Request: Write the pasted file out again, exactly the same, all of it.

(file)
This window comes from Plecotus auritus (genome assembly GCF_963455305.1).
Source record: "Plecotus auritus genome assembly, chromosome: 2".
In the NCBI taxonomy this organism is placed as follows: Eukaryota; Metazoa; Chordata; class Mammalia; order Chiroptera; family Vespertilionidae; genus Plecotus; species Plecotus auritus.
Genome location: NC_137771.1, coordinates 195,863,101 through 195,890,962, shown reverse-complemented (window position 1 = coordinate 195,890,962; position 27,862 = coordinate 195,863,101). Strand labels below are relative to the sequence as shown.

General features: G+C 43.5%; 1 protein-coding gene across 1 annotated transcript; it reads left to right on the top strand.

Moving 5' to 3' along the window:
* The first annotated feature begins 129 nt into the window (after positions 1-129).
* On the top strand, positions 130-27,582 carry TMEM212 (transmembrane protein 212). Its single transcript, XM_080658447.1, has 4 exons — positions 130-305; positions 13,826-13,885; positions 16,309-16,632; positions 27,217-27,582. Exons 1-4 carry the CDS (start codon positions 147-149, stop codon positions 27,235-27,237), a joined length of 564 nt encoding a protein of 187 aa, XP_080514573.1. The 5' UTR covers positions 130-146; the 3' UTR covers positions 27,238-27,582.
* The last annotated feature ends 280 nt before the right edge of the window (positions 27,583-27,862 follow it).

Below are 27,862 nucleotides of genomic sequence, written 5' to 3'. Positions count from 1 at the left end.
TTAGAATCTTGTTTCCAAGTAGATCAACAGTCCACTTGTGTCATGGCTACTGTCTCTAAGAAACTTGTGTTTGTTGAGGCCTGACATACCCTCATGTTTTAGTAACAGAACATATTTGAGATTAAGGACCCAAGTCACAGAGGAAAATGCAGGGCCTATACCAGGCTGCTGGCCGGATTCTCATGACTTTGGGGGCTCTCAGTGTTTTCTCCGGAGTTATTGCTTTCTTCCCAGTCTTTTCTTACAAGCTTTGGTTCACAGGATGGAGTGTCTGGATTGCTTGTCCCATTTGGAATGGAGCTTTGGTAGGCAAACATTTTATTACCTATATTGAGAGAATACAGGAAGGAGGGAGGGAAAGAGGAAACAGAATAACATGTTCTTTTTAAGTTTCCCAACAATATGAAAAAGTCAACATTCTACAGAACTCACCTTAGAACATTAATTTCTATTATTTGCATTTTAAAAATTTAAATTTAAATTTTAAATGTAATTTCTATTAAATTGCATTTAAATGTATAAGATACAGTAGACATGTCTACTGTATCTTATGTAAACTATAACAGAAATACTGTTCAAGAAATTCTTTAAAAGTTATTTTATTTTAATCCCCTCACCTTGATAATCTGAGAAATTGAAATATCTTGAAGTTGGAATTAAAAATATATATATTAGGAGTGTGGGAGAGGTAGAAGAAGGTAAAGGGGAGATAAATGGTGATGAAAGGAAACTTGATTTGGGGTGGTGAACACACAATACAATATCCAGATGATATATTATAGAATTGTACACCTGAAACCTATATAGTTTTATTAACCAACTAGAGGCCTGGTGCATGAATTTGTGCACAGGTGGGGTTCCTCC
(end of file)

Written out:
This window comes from Plecotus auritus (genome assembly GCF_963455305.1).
Source record: "Plecotus auritus genome assembly, chromosome: 2".
In the NCBI taxonomy this organism is placed as follows: Eukaryota; Metazoa; Chordata; class Mammalia; order Chiroptera; family Vespertilionidae; genus Plecotus; species Plecotus auritus.
Genome location: NC_137771.1, coordinates 195,863,101 through 195,890,962, shown reverse-complemented (window position 1 = coordinate 195,890,962; position 27,862 = coordinate 195,863,101). Strand labels below are relative to the sequence as shown.

General features: G+C 43.5%; 1 protein-coding gene across 1 annotated transcript; it reads left to right on the top strand.

Moving 5' to 3' along the window:
* The first annotated feature begins 129 nt into the window (after positions 1-129).
* On the top strand, positions 130-27,582 carry TMEM212 (transmembrane protein 212). Its single transcript, XM_080658447.1, has 4 exons — positions 130-305; positions 13,826-13,885; positions 16,309-16,632; positions 27,217-27,582. Exons 1-4 carry the CDS (start codon positions 147-149, stop codon positions 27,235-27,237), a joined length of 564 nt encoding a protein of 187 aa, XP_080514573.1. The 5' UTR covers positions 130-146; the 3' UTR covers positions 27,238-27,582.
* The last annotated feature ends 280 nt before the right edge of the window (positions 27,583-27,862 follow it).

Below are 27,862 nucleotides of genomic sequence, written 5' to 3'. Positions count from 1 at the left end.
TTAGAATCTTGTTTCCAAGTAGATCAACAGTCCACTTGTGTCATGGCTACTGTCTCTAAGAAACTTGTGTTTGTTGAGGCCTGACATACCCTCATGTTTTAGTAACAGAACATATTTGAGATTAAGGACCCAAGTCACAGAGGAAAATGCAGGGCCTATACCAGGCTGCTGGCCGGATTCTCATGACTTTGGGGGCTCTCAGTGTTTTCTCCGGAGTTATTGCTTTCTTCCCAGTCTTTTCTTACAAGCTTTGGTTCACAGGATGGAGTGTCTGGATTGCTTGTCCCATTTGGAATGGAGCTTTGGTAGGCAAACATTTTATTACCTATATTGAGAGAATACAGGAAGGAGGGAGGGAAAGAGGAAACAGAATAACATGTTCTTTTTAAGTTTCCCAACAATATGAAAAAGTCAACATTCTACAGAACTCACCTTAGAACATTAATTTCTATTATTTGCATTTTAAAAATTTAAATTTAAATTTTAAATGTAATTTCTATTAAATTGCATTTAAATGTATAAGATACAGTAGACATGTCTACTGTATCTTATGTAAACTATAACAGAAATACTGTTCAAGAAATTCTTTAAAAGTTATTTTATTTTAATCCCCTCACCTTGATAATCTGAGAAATTGAAATATCTTGAAGTTGGAATTAAAAATATATATATTAGGAGTGTGGGAGAGGTAGAAGAAGGTAAAGGGGAGATAAATGGTGATGAAAGGAAACTTGATTTGGGGTGGTGAACACACAATACAATATCCAGATGATATATTATAGAATTGTACACCTGAAACCTATATAGTTTTATTAACCAACTAGAGGCCTGGTGCATGAATTTGTGCACAGGTGGGGTTCCTCC